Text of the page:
In my previous post, where I introduced the raison d’être of this blog, I already mentioned briefly the issue of moral misconduct in the financial sector. Now since this is one of my “favourite” topics, I’d like to dedicate my first real post to one particular aspect of it: the principle of caveat emptor.
Taken literally, it means ‘buyer beware’. It is a common and widely accepted legal principle, practiced throughout the financial sector to indicate that clients and consumers are ultimately responsible for what they buy. So if either a senior trader at Citigroup or a certain John Layman from Uppsala municipality would decide to acquire a set of stocks or a mortgage, both should know whether it’s a good deal.
Fair enough, you might think. But in fact, caveat emptor has a dark side. In his influential book Swimming with Sharks (‘Dit kan niet waar zijn‘, in Dutch) Joris Luyendijk describes the principle as one of the main reasons for the widespread amoral behaviour in the financial sector, especially the City. As the responsibility is placed in the hands of clients and consumers, bankers are freed from any moral considerations related to their sales. Ethical questions regarding the ‘good’ or ‘bad’ nature of a trade are completely ignored. Why would a banker care about a shady loan posing a significant risk for their counterpart in a deal? After all, it is the buyer who ought to be vigilant, not the seller.
From this line of reasoning, it is tempting to conclude that caveat emptor contributes to amoral behaviour among bankers in a systemic way: they simply internalise the amoral aspect of the principle. However, the story is not that straightforward. As I will illustrate below, the amoral behaviour as described by Luyendijk can also be explained from an individual perspective.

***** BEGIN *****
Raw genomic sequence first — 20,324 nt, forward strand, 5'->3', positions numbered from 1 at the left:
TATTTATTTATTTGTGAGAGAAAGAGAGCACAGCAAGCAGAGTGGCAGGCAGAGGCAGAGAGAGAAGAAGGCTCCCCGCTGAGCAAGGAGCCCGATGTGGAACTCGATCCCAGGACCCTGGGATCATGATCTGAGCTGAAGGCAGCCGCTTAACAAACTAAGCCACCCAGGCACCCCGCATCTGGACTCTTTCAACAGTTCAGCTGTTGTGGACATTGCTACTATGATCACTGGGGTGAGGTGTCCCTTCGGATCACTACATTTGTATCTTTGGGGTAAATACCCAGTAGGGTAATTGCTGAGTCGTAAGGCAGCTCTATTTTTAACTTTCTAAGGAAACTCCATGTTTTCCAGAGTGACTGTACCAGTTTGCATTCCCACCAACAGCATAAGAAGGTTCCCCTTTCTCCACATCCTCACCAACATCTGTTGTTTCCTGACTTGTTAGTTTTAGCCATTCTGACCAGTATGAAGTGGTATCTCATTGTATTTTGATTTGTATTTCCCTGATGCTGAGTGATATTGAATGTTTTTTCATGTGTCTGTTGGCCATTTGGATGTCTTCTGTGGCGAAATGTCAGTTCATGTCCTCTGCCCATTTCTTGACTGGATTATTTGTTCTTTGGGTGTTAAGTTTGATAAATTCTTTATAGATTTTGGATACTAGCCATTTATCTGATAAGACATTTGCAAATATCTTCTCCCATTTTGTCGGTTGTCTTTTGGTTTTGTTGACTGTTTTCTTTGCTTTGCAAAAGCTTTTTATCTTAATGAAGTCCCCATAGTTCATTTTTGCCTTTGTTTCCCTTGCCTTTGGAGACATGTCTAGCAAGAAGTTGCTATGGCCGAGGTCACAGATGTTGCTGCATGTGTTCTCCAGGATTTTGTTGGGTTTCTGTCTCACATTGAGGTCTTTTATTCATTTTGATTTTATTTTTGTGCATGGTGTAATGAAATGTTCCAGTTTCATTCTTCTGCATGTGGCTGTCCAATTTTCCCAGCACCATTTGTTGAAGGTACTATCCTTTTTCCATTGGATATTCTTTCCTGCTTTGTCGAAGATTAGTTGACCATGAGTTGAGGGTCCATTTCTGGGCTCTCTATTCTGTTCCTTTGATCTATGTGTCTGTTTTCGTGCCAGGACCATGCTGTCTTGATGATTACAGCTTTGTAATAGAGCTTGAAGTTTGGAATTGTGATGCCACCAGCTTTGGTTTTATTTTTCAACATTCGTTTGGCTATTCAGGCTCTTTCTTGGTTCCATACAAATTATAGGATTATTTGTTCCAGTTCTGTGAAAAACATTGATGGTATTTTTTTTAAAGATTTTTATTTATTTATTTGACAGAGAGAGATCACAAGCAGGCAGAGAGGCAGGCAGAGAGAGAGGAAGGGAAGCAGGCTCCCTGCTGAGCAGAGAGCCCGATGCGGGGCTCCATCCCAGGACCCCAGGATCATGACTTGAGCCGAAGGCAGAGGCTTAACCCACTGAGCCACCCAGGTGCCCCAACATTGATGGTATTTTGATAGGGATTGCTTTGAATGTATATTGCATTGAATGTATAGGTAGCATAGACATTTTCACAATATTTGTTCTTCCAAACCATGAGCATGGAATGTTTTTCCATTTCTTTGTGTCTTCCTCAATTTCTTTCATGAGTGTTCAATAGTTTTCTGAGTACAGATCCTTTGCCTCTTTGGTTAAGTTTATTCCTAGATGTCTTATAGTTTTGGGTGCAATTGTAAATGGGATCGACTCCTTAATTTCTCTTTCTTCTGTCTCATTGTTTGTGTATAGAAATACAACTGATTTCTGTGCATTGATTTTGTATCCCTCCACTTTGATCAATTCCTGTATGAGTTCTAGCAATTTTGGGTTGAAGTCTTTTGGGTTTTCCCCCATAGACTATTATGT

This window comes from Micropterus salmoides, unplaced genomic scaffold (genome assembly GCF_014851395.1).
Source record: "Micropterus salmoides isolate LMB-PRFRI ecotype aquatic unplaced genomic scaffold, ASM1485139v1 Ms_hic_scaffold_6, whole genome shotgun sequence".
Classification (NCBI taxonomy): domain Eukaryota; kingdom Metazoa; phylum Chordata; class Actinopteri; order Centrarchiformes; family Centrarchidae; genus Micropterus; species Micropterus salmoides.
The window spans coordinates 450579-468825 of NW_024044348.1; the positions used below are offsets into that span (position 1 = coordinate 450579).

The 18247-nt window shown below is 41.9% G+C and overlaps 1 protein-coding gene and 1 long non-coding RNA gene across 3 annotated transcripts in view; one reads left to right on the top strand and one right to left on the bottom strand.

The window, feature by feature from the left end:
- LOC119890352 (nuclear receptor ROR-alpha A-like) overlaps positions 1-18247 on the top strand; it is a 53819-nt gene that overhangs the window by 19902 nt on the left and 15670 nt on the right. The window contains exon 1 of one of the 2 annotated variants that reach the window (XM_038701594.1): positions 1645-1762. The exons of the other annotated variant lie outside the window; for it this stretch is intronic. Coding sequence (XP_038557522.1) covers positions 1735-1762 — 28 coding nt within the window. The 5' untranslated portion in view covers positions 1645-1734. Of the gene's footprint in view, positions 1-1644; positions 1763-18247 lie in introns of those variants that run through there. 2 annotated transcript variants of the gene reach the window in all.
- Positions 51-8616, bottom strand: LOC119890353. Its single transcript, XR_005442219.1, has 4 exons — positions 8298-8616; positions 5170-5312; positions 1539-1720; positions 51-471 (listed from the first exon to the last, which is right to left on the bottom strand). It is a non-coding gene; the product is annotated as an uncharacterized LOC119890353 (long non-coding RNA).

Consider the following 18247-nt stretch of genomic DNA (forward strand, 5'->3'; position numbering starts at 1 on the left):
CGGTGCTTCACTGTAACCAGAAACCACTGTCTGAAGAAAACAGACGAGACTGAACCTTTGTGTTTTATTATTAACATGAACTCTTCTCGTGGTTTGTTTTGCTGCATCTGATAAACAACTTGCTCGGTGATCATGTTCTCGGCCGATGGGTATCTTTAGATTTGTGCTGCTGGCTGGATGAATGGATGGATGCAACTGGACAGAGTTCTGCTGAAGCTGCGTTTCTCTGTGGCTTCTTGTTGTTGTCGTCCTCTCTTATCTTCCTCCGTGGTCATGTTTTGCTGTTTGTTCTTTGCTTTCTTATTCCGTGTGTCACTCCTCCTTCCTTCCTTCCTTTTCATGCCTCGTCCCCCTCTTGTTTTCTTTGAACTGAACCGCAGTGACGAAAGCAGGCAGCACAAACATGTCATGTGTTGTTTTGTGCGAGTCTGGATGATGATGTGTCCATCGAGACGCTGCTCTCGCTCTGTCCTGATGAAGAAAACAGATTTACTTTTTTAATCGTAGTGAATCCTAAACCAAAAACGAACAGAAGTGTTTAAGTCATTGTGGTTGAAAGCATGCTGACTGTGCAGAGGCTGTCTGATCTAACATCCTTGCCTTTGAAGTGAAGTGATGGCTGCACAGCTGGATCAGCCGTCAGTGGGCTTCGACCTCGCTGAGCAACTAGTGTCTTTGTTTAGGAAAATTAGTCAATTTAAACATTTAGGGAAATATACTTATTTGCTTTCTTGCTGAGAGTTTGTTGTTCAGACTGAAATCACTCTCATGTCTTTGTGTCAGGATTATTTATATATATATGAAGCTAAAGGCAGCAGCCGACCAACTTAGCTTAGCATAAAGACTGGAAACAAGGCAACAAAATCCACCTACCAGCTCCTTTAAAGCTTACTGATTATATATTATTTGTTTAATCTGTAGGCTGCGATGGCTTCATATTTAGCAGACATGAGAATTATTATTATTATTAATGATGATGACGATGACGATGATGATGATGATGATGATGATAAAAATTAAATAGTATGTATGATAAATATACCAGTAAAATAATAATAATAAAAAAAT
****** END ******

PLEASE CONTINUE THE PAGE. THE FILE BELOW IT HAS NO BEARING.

According to one important account in moral psychology, attributing blame to others is a common expression of moral disengagement. Blaming others for the harmful consequences of your own behaviour is an effective way to disengage from moral self-sanctions. As a result, you do not acknowledge the reprehensible nature of your behaviour because it is framed as if someone else is to blame. Examples of this process abound, like the rapist who blames his victim for wearing a short skirt.
In our case, the principle of caveat emptor is distressingly similar to the attribution of blame in the framework of moral disengagement. From this point of view, shifting the burden of responsibility towards clients and consumers is in fact a cheap and easy way to get rid of any blame when shit hits the fan. This is precisely what happened during the 2008 financial crash, with bankers skilfully practicing the art of redirecting blame when asked how they could sell so many “shitty deals” (see: US Congressional hearing of Goldman Sachs).
Worse still, not much has changed since then. Unsophisticated clients are continued to be called “muppets” and bankers trained in the Anglo-Saxon tradition are more than happy to sell us their morally dubious products. I am quite convinced that, for as long as bankers enjoy the legal protection of caveat emptor, the financial sector will not get rid of its amoral logic. Taken as a whole, the sector undoubtably reinforces reprehensible behaviour through certain practices, such as its merciless hire & fire culture. Yet the origin of the problem must be found at the individual, who exploits any opportunity to switch off his or her conscience – not only when money and prestige are involved, but especially when it is perfectly legal not to care about other people’s interests.
Above all, we need to counter this perverse incentive by educating bankers differently: instead of focusing on what is strictly legal, bankers should consider whether their behaviour is also moral. Easier said than done, for sure. But what if we manage to change the perception of the future banker? What if a new generation of financial actors favoured a return of ethics in their profession? What if we, as consumers, would demand that banks play by our rules?